Meanwhile my originally clear plastic Talking Heads Speaking in Tongues album, with the Robert Rauschenberg revolving sleeve, is now progressively discolouring into a smudgy brown - and the corners are cracking.....still worth a bit more than the standard issue though! The story about how David Byrne engaged the renowned (now deceased) pop artist is recounted here:

Plastic: doncha just.....  hate it! 

Hope some of the above tips are helpful! 

Gary, 23-10:
Yes, the cleaning and protection storage of vinyl is a subject that is generally neglected but is still very important for collectors. The BBC is the world recognised authority on vinyl collection and they instigated and supported Keith Monks to invent vinyl record cleaning machines many years ago: http://www.keithmonks-rcm.co.uk/index.html . Have a look at his site to see where authorised retailers offer services… to buy one would be expensive but if you are looking for a little retirement business for the future, this may be a great little investment?

DIY wise, I have heard good things about a range of products by a British company called VinylClear: http://www.vinylclear.com/home.html. I have never used their products so I can’t vouch for them, but look at their site and decide for yourself?

I have used similar processes as yourself to clean LPs and singles Mark although be careful about getting the centre label wet as some get irremovable water and detergent stains….

And yes PVC album covers do release chemical agents that destroy covers and vinyl! The problem comes from "off-gassing," where there's a chemical reaction between the vinyl and the plastic lined sleeve, and it causes a cloudy film like staining on the record that will not come off. Initially it does not seem to affect the sound quality, but over time I think that it can cause damage. In my experience, the records will slowly develop a soft crackle that gets progressively worse over time.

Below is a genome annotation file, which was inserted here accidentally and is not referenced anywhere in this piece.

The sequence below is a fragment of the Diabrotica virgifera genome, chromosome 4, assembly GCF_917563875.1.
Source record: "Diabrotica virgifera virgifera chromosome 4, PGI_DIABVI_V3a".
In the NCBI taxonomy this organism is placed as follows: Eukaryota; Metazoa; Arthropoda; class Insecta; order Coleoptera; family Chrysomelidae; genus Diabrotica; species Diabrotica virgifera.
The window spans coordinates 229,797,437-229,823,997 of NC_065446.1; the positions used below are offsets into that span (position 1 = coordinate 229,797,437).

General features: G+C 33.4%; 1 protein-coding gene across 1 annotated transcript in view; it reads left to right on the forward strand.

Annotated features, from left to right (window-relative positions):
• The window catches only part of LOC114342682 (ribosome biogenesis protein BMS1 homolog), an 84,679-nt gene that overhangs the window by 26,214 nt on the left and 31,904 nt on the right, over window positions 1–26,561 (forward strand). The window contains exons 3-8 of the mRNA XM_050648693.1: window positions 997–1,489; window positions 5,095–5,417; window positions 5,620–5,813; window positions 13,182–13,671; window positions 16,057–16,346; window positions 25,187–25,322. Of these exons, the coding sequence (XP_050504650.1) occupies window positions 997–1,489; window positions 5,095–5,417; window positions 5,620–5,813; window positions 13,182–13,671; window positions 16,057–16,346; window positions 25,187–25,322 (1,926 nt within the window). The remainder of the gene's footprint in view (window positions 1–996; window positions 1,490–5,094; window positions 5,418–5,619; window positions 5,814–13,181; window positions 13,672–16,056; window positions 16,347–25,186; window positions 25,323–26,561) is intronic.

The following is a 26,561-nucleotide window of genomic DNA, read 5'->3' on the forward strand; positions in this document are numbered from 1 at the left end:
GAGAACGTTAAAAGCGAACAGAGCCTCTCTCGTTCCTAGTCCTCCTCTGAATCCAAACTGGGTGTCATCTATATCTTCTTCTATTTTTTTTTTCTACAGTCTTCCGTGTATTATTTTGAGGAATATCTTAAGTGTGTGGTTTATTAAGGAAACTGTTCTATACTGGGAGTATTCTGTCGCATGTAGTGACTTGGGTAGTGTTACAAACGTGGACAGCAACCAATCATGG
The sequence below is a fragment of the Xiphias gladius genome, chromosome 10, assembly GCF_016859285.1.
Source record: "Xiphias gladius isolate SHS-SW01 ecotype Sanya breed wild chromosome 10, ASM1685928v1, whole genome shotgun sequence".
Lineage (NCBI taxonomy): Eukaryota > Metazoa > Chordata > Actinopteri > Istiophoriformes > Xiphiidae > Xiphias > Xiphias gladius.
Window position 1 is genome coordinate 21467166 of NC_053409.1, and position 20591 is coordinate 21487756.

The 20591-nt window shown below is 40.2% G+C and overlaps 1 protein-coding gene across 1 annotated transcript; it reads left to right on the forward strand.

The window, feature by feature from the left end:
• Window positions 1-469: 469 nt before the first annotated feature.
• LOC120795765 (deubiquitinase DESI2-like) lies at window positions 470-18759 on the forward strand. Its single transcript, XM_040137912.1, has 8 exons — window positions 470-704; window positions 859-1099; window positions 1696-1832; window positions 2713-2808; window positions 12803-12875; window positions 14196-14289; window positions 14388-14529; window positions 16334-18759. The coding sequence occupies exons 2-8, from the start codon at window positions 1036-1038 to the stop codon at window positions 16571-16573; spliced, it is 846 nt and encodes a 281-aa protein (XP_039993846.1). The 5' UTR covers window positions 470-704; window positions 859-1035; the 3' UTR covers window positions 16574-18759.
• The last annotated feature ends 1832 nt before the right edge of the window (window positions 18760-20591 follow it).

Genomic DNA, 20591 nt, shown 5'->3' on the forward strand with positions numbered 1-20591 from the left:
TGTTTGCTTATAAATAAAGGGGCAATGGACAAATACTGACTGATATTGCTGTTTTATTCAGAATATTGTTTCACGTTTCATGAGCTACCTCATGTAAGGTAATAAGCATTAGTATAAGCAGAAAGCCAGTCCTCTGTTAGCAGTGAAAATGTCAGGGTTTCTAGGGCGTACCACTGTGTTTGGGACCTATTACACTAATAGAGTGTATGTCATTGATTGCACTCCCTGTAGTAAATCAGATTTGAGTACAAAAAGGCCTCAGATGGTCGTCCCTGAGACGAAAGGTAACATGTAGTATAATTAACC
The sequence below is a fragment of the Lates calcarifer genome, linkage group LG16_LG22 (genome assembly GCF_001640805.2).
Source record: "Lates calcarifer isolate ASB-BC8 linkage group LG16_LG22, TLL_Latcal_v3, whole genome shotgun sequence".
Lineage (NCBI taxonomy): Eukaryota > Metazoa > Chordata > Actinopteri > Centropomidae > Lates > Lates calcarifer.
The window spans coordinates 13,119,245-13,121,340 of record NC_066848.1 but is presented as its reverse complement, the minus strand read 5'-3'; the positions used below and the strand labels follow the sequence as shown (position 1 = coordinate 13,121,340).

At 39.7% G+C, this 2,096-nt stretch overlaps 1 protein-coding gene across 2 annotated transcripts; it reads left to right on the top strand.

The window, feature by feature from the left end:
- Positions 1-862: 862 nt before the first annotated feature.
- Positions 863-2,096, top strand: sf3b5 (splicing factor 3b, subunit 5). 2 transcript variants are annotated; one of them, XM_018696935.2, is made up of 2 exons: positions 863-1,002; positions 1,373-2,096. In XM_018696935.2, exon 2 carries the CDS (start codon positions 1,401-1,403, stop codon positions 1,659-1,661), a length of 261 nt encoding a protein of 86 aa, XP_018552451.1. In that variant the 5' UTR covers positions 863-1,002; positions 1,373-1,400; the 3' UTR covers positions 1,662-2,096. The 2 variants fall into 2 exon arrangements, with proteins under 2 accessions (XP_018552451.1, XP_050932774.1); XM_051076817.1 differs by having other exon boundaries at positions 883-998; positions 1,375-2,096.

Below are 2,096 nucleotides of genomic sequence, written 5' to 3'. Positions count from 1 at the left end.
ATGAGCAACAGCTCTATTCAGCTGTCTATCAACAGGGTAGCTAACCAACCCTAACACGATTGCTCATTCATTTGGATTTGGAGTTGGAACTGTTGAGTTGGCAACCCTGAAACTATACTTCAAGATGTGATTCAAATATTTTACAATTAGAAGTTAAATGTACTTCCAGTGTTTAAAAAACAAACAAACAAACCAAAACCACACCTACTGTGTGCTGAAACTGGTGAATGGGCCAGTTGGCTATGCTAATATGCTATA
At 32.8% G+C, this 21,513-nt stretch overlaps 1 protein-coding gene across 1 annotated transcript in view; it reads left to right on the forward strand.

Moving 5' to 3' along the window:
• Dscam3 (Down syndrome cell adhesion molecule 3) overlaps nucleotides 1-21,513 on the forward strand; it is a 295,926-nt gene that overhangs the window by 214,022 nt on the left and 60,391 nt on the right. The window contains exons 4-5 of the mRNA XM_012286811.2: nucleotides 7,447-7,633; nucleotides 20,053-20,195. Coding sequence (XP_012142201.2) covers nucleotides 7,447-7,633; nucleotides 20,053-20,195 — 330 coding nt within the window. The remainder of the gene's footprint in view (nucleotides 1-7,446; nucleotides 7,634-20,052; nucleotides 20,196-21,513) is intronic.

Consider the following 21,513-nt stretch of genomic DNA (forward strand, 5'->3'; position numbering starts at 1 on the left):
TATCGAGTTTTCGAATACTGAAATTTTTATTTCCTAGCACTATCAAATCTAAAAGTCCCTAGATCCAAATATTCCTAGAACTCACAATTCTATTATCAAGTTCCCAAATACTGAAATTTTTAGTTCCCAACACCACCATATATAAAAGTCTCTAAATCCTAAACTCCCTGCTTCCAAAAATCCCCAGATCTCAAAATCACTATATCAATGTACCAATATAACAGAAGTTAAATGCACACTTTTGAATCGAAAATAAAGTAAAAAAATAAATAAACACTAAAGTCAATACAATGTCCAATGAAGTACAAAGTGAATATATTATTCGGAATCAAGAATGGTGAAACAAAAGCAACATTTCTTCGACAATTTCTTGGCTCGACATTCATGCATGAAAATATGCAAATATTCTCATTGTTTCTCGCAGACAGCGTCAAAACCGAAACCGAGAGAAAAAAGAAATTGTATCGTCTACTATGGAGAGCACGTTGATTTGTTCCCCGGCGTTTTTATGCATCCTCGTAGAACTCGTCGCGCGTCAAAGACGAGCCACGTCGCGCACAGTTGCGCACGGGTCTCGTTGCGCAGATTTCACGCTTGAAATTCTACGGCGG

I have heard though that a major problem is actually more to do with pressure, and not exclusively the sleeve that is the problem. So you should get rid of the PVC right way to avoid this. In the meantime, if you don't have any sleeves to replace them with and you don't want your records to get damaged, make sure that your records are not packed extremely tightly on the shelves, with maybe just a little bit of space. So they're still vertical but there is still a little bit of wiggle room to slide them in and out. You shouldn't be having to like tug on your records to pull it out of the Shelf…. If you're concerned about the collectability of the original inner, just store the old inner sleeve separately.

There is also a general recommendation to replace PVC with polyethylene sleeves… look around online and they can be brought in packs of 100s.

When you think about it, our collections are an investment and a little extra should be spent to maintain their value, financially and emotionally!


2 opmerkingen:

  1. Thanks for the tips guys, but awaiting the dishwasher-safe LP, I'll stick to cd's.


  2. You don't know what you're missing!